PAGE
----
Vladimir Putin Denied Having Compromising Information On President Trump

"Before he announced that he will run for presidency, he was of no interest for us," Putin said Monday.

Russian President Vladimir Putin on Monday denied having compromising information Donald Trump, claiming that the now-US commander-in-chief's political ambitions weren't on Russia's radar when the real estate mogul visited Moscow in 2013, and that "it would never occur to anyone that he would think of running for president."

Putin was confronted about having potentially damaging information on Trump during an interview with Fox News, and replied through an interpreter that "we don't have anything on them, and there can't be anything on them." He added that "before he announced that he will run for presidency, he was of no interest for us."

"He was a rich person, but well, there's plenty of rich persons in the United States," Putin said. "He was in the construction business. He organized the beauty pageants. But no, it would never occur to anyone that he would think of running for president. He never mentioned his political ambitions. It sounds like it's utter nonsense."

In January 2017, BuzzFeed News published a dossier compiled by a former British intelligence official — after former president Barack Obama and then-president-elect Trump were briefed on it — that said Russia had compromising information on Trump, in the form of a video that captured him in a Russian hotel room with prostitutes urinating on a bed.

Trump has denied the existence of the tape, and did so again Monday, saying, "If they had it, it would have been out long ago."

During the interview Monday, Putin also compared Trump to hundreds of other business leaders who visited Russia for an economic forum.

"Pretty much every one of them is a major industrial tycoon of greater scale than President Trump," Putin said. "Do you think that our Special Services actually organized surveillance on each and every of them? Well, unlike you, unlike the United States, we don't do this. We don't have enough resources. We don't have enough manpower to organize the total state of control. That's not part of our plans. And it's clear that we did nothing of that kind of against Mr. Trump."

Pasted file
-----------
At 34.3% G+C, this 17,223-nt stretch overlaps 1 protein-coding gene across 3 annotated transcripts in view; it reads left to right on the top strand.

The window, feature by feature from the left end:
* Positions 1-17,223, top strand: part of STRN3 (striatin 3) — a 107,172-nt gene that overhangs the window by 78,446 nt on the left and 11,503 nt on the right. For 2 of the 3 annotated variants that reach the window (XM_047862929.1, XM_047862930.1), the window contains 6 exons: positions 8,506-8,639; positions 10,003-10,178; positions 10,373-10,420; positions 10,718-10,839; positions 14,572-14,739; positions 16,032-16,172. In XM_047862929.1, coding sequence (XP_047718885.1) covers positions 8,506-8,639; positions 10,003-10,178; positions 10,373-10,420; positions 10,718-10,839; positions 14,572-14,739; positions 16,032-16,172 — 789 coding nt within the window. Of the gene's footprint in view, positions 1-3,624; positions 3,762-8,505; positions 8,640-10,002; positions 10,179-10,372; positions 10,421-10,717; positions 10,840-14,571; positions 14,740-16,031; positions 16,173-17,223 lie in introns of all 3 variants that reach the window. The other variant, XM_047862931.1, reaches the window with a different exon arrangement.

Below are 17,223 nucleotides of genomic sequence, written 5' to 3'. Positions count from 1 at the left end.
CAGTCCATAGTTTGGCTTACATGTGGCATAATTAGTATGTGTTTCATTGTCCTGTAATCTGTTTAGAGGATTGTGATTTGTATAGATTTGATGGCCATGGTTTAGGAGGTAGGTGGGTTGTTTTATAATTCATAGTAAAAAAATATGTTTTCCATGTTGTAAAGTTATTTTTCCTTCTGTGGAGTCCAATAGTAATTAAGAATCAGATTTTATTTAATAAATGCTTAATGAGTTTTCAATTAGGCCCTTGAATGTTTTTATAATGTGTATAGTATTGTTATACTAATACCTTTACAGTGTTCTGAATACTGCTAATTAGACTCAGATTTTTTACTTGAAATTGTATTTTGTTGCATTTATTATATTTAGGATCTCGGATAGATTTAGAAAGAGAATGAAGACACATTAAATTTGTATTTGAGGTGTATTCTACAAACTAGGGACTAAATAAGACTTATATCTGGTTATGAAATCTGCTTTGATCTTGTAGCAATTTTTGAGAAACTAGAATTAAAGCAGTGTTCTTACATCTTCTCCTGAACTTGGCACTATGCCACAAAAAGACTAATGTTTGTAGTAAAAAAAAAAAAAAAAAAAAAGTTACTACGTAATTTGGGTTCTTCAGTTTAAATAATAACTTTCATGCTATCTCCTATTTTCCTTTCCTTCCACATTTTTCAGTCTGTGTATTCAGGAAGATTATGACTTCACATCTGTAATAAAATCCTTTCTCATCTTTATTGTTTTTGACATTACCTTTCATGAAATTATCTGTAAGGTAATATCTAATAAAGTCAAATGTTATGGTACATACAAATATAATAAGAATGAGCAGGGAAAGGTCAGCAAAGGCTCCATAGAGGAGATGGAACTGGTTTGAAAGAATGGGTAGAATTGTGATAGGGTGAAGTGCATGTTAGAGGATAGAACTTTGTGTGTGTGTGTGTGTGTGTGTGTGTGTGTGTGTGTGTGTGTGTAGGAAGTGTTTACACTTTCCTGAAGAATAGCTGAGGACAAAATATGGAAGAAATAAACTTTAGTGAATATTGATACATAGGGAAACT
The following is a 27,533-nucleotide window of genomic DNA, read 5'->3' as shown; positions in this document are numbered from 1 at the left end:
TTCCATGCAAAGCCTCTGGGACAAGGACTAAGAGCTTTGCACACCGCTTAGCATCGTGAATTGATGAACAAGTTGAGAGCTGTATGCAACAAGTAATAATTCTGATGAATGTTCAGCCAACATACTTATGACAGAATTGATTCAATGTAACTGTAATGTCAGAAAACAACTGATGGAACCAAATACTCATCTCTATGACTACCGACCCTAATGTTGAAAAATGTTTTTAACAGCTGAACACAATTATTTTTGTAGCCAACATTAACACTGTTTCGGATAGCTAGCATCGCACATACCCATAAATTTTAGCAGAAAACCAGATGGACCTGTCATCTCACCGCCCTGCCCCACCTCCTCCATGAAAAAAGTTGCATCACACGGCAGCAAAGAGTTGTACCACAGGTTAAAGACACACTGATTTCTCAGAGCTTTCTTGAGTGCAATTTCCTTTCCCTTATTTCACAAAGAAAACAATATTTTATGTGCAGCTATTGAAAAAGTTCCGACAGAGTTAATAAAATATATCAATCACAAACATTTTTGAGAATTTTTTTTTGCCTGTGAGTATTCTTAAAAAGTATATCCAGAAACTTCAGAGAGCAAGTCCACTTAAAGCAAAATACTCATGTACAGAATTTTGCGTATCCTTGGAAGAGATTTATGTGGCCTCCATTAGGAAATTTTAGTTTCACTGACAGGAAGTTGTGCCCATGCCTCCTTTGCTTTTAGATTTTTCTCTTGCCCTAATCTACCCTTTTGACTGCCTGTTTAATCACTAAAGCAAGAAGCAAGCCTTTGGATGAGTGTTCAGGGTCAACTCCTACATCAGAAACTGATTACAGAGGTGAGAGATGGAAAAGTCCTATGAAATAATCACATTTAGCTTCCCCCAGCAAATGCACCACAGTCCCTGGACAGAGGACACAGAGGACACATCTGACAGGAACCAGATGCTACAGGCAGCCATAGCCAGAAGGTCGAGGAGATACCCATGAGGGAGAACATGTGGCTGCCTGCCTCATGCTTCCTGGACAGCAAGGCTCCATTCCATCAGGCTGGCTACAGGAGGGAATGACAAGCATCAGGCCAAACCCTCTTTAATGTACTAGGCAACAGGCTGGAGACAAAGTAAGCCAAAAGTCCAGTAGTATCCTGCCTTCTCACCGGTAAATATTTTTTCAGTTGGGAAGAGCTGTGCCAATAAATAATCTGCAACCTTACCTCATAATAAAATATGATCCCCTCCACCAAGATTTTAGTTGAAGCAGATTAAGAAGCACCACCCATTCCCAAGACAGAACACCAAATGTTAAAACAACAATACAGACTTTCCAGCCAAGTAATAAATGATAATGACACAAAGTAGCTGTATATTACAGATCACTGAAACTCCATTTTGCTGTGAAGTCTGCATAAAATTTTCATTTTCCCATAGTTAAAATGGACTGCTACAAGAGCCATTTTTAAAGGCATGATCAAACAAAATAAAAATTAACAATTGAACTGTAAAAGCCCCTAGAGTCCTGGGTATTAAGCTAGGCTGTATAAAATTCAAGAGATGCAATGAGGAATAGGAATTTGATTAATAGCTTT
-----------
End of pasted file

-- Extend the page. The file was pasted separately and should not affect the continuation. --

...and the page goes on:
Putin's claims Monday echo similar comments he made last year, when he told NBC's Megyn Kelly that rumors about Russia having compromising information on Trump were "just another load of nonsense."

However, earlier Monday Putin had not explicitly denied having compromising information on Trump when asked about it during a bizarre news conference in which the US commander-in-chief repeatedly bashed American citizens and at times defended his nation's top adversary.

"I did hear this rumor, that we allegedly collected compromising material on Mr. Trump when he was visiting Moscow [in 2013]," Putin said through a translator at a news conference after he and Trump met privately for more than two hours. "Let me tell you this, when President Trump was in Moscow back then, I didn't even know that he was in Moscow. I treat President Trump with utmost respect, but back then, when he was a private individual, a businessman, nobody informed me that he was in Moscow."

Putin then spoke in a hypothetical and referenced the same gathering of business leaders he mentioned during the Fox News interview.

"Let's take the St. Petersburg economic forum, for instance," he said. "There were over 500 American businessmen, high ranking, high-level ones. I don't even remember the last names of each and every one. Do you think that we try to collect compromising material on each and every single one of them? Well, it's difficult to imagine on a bigger scale than this. Please disregard these issues and don't think about this anymore again."

Earlier Monday, Democratic US Senator Jeff Merkley told BuzzFeed News that he thinks "something close to" the alleged video exists.

The news conference capped a highly anticipated private one-on-one meeting between Trump and Putin, which lasted more than two hours.

Trump came under heavy criticism from both the left and right for his answers during the news conference — one anchor on the president's favorite TV show, Fox and Friends, said he threw his "own people and country under the bus."

The day's most truly baffling statements came during the discussion about Russia's election meddling.

Trump again said he doubted Russia interfered with the 2016 presidential election — even though US intelligence services said that it was the case and special counsel Robert Mueller, who is investigating collusion between Trump's campaign and the Russian government, has levied charges that said as much. On Friday, a grand jury charged 12 Russian military officials with hacking Hillary Clinton's 2016 presidential campaign.

Asked outright whether Trump believed his own intelligence agencies or Putin on the question of interference into the US election, the president said, "He [Putin] just said it's not Russia. I will say this. I don't see any reason why it would be."